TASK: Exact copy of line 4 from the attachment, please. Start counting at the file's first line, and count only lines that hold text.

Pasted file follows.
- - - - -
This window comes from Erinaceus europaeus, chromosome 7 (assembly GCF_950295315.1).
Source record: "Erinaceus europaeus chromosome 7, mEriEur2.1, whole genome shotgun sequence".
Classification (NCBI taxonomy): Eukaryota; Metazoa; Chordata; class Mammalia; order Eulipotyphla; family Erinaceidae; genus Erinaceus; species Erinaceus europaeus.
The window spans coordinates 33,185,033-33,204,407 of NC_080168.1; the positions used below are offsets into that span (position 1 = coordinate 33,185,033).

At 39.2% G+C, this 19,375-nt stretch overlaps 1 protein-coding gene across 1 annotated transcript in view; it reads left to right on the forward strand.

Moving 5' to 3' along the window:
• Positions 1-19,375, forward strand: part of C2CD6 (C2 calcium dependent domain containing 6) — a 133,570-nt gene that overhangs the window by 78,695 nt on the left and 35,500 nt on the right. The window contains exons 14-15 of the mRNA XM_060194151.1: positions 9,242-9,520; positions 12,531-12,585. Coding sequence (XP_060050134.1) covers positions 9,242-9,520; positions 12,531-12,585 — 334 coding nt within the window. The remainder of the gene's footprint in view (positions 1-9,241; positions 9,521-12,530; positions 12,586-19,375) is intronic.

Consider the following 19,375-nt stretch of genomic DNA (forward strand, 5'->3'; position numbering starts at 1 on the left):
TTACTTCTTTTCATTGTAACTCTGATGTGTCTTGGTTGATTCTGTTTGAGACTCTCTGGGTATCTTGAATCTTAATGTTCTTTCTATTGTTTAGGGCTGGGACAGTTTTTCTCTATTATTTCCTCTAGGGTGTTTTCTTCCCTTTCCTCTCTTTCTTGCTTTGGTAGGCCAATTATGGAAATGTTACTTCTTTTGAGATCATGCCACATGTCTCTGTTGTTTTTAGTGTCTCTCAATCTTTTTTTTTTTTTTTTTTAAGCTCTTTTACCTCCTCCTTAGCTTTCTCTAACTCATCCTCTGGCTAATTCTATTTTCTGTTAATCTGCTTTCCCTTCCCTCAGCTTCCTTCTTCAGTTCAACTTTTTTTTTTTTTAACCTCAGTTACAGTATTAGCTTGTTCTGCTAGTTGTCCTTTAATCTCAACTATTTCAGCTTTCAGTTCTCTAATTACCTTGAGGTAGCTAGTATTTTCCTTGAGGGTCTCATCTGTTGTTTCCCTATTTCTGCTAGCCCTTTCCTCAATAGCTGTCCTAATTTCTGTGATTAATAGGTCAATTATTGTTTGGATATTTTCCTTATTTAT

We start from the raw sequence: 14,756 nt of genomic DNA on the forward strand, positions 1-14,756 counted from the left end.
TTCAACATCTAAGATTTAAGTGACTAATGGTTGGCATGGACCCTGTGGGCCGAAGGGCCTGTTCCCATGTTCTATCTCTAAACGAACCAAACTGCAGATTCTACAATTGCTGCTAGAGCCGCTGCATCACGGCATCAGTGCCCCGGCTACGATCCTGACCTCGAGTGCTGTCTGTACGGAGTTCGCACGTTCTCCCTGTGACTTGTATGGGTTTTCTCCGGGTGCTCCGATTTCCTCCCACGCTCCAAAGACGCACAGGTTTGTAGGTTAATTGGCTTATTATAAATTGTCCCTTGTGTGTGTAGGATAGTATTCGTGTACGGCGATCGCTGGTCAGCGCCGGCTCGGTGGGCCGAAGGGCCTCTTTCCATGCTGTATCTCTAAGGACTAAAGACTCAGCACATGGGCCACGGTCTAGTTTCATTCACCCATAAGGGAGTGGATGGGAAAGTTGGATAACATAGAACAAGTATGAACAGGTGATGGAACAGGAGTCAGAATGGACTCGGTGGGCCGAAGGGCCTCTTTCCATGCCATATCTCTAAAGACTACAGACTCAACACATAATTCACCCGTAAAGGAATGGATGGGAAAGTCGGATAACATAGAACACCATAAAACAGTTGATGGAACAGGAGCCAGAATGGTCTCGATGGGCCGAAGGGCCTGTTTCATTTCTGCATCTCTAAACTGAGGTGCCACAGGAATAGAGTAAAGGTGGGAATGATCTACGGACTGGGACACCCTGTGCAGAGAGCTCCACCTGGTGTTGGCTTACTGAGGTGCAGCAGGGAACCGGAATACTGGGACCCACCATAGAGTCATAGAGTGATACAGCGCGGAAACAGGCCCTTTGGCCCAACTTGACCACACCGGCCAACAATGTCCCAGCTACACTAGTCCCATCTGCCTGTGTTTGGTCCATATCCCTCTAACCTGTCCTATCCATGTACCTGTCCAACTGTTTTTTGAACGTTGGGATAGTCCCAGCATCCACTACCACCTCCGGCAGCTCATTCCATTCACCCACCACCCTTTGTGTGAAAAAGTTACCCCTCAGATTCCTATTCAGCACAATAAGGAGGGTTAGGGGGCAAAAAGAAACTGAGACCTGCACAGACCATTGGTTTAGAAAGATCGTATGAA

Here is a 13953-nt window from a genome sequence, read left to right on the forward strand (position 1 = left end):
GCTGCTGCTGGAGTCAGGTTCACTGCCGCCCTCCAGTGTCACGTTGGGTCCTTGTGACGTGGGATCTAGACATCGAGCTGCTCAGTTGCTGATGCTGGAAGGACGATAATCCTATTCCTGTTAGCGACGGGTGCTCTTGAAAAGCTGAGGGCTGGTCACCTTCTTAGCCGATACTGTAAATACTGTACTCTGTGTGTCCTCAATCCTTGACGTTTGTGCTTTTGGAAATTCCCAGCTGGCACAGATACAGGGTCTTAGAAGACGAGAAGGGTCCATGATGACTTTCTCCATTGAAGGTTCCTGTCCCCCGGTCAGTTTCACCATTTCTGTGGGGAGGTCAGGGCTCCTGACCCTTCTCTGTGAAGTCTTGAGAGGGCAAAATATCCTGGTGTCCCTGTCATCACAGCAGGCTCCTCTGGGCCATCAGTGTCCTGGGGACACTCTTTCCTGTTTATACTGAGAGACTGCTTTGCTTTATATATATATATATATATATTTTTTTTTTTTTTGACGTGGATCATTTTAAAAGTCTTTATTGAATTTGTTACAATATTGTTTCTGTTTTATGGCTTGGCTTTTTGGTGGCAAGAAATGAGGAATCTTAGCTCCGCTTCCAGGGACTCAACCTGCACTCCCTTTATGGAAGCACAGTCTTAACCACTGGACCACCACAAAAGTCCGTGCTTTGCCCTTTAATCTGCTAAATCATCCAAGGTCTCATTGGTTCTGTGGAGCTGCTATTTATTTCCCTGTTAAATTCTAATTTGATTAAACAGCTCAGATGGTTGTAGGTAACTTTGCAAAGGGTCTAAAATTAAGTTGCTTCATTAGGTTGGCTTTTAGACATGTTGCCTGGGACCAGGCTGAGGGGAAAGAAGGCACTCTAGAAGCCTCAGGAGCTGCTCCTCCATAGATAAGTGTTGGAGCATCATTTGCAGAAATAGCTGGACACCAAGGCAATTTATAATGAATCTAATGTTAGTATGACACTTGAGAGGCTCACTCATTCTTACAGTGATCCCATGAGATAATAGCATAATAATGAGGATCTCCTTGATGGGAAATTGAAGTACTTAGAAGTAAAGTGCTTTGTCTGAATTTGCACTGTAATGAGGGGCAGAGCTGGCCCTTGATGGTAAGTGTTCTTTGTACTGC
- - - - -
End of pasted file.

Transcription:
The window spans coordinates 33,185,033-33,204,407 of NC_080168.1; the positions used below are offsets into that span (position 1 = coordinate 33,185,033).